Within a few years, the extremely difficult conditions, a fire that destroyed the colony’s dormitory and bad luck with finances undermined Kurikka’s position as leader. His ideas on gender equality spread outside the community and were thought to advocate the sharing of wives. Finally, unsuccessful bridge-building ventures on the mainland wrecked trust in Kurikka’s leadership, and he was forced to leave the island.

After Kurikka and his supporters left the island following the utopian experiment, new livelihoods began to evolve in Sointula from fishing, boat building and logging. There are still some 200 descendants of the Finns on the island, of whom approximately 40 speak Finnish. In the late 1960s, young Americans avoiding the war in Vietnam moved to the island, which became an interesting mixture of the descendants of Finnish utopian socialists and American hippies.

A Findian: Aliina Charging Hawk, Duluth, Minnesota, USA (2011). Photo: Vesa Oja

A Findian: Aliina Charging Hawk, Duluth, Minnesota, USA (2011). Photo: Vesa Oja

Aliina studies chemistry and pharmacy at the University of Duluth. She misses, however, the Deer River and the nearby Leech Lake Indian Reservation, where her 13- and 3-year-old children are waiting for her. She feels lost in the city in other ways, too.

She worked for eight years in a casino, but went on to study, because she wants to become a pharmacist. She also wants to help the people of the reservation.

Aliina is a Findian; her father is Sioux-Lakota and her mother is of Finnish ancestry.

Finn Creek: Raymond Bentley, New York Mills, Minnesota, USA (2011). Photo: Vesa Oja

Finn Creek: Raymond Bentley, New York Mills, Minnesota, USA (2011). Photo: Vesa Oja

Raymond Bentley’s grandmother’s place, the old Tapio farm, is now the Finn Creek Open Air Museum. His mother was born there, the daughter of Siffert from Jurva, and Wilhelmiina, from Ii in Northern Finland. They were granted the homestead in 1900.

Raymond Bentley’s parents were Norman and Tekla Bentley. The father’s family was originally named Penttilä. One of Raymond’s nephews recently changed his name back to Penttilä.

Raymond (85) spent his whole working life as a first mate of an iron freighter on the Great Lakes. He would sail seven days a week from Marquette to Cleveland and Buffalo; his only longer holidays at home were at Christmas time. Now in retirement, he volunteers at the Finn Creek Museum.

Going home: Moose Jaw, Saskatchewan, Canada (2011). Photo: Vesa Oja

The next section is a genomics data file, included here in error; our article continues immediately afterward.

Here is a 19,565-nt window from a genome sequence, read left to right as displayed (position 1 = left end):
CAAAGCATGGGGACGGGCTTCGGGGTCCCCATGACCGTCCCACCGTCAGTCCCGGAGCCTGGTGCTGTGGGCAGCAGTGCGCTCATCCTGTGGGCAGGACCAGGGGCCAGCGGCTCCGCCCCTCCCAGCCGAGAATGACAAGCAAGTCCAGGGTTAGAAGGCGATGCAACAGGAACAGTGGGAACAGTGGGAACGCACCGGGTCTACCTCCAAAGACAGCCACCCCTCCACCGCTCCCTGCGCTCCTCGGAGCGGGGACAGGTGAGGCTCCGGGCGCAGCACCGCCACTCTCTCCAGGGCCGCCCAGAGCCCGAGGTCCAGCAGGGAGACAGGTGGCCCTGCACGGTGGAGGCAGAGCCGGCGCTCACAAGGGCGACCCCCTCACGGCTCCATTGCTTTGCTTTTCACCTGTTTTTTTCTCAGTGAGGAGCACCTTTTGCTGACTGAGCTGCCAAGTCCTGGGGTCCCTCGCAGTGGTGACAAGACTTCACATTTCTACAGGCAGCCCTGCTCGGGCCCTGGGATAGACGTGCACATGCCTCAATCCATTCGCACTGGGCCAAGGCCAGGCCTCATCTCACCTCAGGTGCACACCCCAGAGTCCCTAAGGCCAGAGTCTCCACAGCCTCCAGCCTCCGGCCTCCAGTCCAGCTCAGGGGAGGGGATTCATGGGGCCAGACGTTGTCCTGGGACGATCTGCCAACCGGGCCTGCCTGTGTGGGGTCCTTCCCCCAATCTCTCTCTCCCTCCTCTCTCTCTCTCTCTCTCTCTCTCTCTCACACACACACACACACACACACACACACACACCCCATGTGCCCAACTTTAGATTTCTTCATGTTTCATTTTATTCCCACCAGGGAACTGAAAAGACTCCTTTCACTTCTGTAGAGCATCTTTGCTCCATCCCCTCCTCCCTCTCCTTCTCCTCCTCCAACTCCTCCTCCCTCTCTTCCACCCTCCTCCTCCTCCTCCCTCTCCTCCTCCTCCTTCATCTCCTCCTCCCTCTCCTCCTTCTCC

Homeward bound: Moose Jaw, Saskatchewan, Canada (2011). Photo: Vesa Oja

Sontiainen is an amusing, intriguing and tragic story of homesickness. The unfortunate Tom Sukanen had lost his family. Studying the map [in the 1940s], he noticed he could return to Finland by ship from the middle of Canada. The vessel would first have to be dragged 17 miles to a river leading to the Arctic Ocean and from there back home to Finland. The boat was fitted out for Sukanen and his horse.

Sukanen never managed to get the vessel to the river. He now lies buried next to his boat, Sontiainen (Finnish for ‘dung beetle’)


Vesa Oja
Finglish. Finns in North America. Pohjois-Amerikan suomalaisia
The stories behind the photos: Päivi Oja
Helsinki: Musta Taide / Aalto ARTS Books, 2013. 239 p., ill.
Graphic design: Jorma Hinkka, Graafiset Neliöt Oy
English translation: Jüri Kokkonen
ISBN 978-952-292-002-7

The exhibition Finglish is open until 28 July at the Finnish Museum of Photography, Helsinki.

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  1. Mia Halonen

    Thank you, this is so interesting! Many present day Finns don’t know anything about the rich history of Finnish Americans.

  2. Al Holmes

    I am a descendent one of those Finns who migrated to North America in the early 1900’s. My grandfather, Lauri Halonen, came to Northern Ontario to work for the Canadian Pacific Railway. He moved to a small town on the north shore of Lake Superior, Schreiber. He and my grandmother Maria (Sirkka) had several children, who in turn had several children and so on. The Halonen family in Canada and the US is now a large and dispersed group with its own website, Visit us.

  3. gloria walden

    I would like to know how to purchase a copy of the book Finglish by Vesa Oja.


  4. Soila Lehtonen

    Dear Gloria,
    try the Academic Bookstore in Helsinki:

  5. Anna-Liisa Raatikainen

    I find these stories interesting. Wish I would know where to find more information about us Finns in Canada and USA. One thing I must admit is that I have not, intentionally, learned Finglish, although know it quite well – “Kyllä meellä on kolomen petiruuma houssi, yks niistä upsteella. Ja kahen auton kraatsi. Karpitsit pittää viijä highwain varteen.” Someone gave me a book in Finglish and I find it fascinating to read.
    I came to Canada in 1968 so I am a very new Finn abroad, and was fortunate, through internet, find relatives from my father’s side in Montana, Minnesota and Michigan. I am a Canadian Finn!